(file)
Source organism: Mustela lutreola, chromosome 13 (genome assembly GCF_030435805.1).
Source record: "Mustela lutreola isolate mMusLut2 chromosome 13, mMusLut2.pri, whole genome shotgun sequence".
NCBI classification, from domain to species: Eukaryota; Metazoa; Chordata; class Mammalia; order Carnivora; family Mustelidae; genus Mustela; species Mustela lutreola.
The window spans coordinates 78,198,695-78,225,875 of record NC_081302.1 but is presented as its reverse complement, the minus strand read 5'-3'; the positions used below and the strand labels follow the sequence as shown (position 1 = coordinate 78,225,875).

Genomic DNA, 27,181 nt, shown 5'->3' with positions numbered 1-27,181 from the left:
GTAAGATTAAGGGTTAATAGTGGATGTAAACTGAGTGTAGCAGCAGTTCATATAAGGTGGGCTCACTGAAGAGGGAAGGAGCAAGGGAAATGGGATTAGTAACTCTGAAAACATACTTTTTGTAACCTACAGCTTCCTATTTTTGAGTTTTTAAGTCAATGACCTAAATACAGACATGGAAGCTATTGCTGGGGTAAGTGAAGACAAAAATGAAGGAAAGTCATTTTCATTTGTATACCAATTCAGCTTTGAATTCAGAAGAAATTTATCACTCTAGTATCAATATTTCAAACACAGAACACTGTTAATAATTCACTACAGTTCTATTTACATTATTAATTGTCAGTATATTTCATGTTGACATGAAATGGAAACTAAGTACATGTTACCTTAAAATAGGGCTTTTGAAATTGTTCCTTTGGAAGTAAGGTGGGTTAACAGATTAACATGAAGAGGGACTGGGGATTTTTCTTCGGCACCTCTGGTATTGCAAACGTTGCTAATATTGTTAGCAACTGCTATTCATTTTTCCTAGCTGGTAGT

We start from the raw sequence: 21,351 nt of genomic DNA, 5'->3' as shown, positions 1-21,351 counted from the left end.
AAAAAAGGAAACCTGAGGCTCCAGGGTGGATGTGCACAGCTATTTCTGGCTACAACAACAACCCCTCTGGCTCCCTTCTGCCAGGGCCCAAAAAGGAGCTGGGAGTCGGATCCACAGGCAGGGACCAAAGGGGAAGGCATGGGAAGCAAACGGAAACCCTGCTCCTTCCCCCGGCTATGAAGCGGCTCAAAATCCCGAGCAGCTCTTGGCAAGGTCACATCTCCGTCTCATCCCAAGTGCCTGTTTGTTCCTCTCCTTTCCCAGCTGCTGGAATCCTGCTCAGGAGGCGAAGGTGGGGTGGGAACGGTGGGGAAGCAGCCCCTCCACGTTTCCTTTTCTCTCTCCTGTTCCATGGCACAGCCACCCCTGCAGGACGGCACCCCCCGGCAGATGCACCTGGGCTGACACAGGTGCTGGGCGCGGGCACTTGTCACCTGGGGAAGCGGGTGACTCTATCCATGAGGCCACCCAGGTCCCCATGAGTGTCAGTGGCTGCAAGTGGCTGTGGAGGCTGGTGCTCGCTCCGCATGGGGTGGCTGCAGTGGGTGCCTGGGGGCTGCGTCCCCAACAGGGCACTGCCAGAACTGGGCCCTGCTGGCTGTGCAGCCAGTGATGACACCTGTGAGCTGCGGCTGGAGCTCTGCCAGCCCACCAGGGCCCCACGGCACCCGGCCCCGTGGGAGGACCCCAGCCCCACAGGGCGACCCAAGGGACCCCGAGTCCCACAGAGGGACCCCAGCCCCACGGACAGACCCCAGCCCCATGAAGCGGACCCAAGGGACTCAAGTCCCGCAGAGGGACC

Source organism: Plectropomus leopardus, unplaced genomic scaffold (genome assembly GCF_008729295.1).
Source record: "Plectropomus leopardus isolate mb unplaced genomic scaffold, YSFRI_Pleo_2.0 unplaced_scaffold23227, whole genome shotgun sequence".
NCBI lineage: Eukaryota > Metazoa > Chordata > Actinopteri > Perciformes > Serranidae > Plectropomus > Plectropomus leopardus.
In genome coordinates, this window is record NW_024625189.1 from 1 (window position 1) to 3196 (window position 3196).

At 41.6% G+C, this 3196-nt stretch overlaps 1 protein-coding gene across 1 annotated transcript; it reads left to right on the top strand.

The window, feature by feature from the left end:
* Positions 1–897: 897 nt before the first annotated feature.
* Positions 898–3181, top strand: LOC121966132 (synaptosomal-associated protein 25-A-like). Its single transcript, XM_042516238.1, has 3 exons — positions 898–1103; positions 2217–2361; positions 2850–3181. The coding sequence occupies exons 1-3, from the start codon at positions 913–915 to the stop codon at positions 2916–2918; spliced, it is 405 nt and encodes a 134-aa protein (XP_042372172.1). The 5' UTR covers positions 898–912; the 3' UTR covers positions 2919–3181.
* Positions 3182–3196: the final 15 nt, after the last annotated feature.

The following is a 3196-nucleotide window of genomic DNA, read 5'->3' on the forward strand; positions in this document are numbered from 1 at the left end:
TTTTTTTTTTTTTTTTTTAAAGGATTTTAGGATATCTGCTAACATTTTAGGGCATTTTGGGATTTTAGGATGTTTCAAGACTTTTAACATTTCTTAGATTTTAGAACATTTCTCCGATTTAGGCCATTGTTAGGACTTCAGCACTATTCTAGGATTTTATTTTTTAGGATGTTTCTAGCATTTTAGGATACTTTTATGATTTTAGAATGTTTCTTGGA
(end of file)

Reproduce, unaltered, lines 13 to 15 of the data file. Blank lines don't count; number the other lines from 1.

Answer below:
At 41.6% G+C, this 3196-nt stretch overlaps 1 protein-coding gene across 1 annotated transcript; it reads left to right on the top strand.

The window, feature by feature from the left end:
* Positions 1–897: 897 nt before the first annotated feature.